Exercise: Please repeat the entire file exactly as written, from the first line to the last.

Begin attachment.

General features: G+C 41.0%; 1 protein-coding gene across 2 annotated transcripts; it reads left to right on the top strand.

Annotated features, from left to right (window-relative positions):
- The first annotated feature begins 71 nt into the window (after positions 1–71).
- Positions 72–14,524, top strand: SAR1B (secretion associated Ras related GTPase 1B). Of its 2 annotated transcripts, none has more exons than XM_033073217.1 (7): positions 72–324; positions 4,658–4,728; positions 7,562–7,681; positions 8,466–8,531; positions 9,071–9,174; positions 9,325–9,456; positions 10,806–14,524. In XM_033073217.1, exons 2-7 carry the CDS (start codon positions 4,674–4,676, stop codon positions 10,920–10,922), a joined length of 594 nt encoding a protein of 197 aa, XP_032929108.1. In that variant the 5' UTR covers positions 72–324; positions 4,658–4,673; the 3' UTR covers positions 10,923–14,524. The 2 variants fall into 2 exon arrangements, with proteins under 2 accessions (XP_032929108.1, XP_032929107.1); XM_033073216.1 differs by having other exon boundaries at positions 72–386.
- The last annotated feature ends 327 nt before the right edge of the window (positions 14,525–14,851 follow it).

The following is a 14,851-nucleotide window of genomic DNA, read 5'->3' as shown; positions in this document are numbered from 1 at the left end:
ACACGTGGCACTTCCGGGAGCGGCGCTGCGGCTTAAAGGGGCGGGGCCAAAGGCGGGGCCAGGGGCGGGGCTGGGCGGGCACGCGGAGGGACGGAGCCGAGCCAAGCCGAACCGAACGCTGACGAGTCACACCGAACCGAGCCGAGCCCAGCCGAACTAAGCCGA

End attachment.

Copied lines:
General features: G+C 41.0%; 1 protein-coding gene across 2 annotated transcripts; it reads left to right on the top strand.

Annotated features, from left to right (window-relative positions):
- The first annotated feature begins 71 nt into the window (after positions 1–71).
- Positions 72–14,524, top strand: SAR1B (secretion associated Ras related GTPase 1B). Of its 2 annotated transcripts, none has more exons than XM_033073217.1 (7): positions 72–324; positions 4,658–4,728; positions 7,562–7,681; positions 8,466–8,531; positions 9,071–9,174; positions 9,325–9,456; positions 10,806–14,524. In XM_033073217.1, exons 2-7 carry the CDS (start codon positions 4,674–4,676, stop codon positions 10,920–10,922), a joined length of 594 nt encoding a protein of 197 aa, XP_032929108.1. In that variant the 5' UTR covers positions 72–324; positions 4,658–4,673; the 3' UTR covers positions 10,923–14,524. The 2 variants fall into 2 exon arrangements, with proteins under 2 accessions (XP_032929108.1, XP_032929107.1); XM_033073216.1 differs by having other exon boundaries at positions 72–386.
- The last annotated feature ends 327 nt before the right edge of the window (positions 14,525–14,851 follow it).

The following is a 14,851-nucleotide window of genomic DNA, read 5'->3' as shown; positions in this document are numbered from 1 at the left end:
ACACGTGGCACTTCCGGGAGCGGCGCTGCGGCTTAAAGGGGCGGGGCCAAAGGCGGGGCCAGGGGCGGGGCTGGGCGGGCACGCGGAGGGACGGAGCCGAGCCAAGCCGAACCGAACGCTGACGAGTCACACCGAACCGAGCCGAGCCCAGCCGAACTAAGCCGA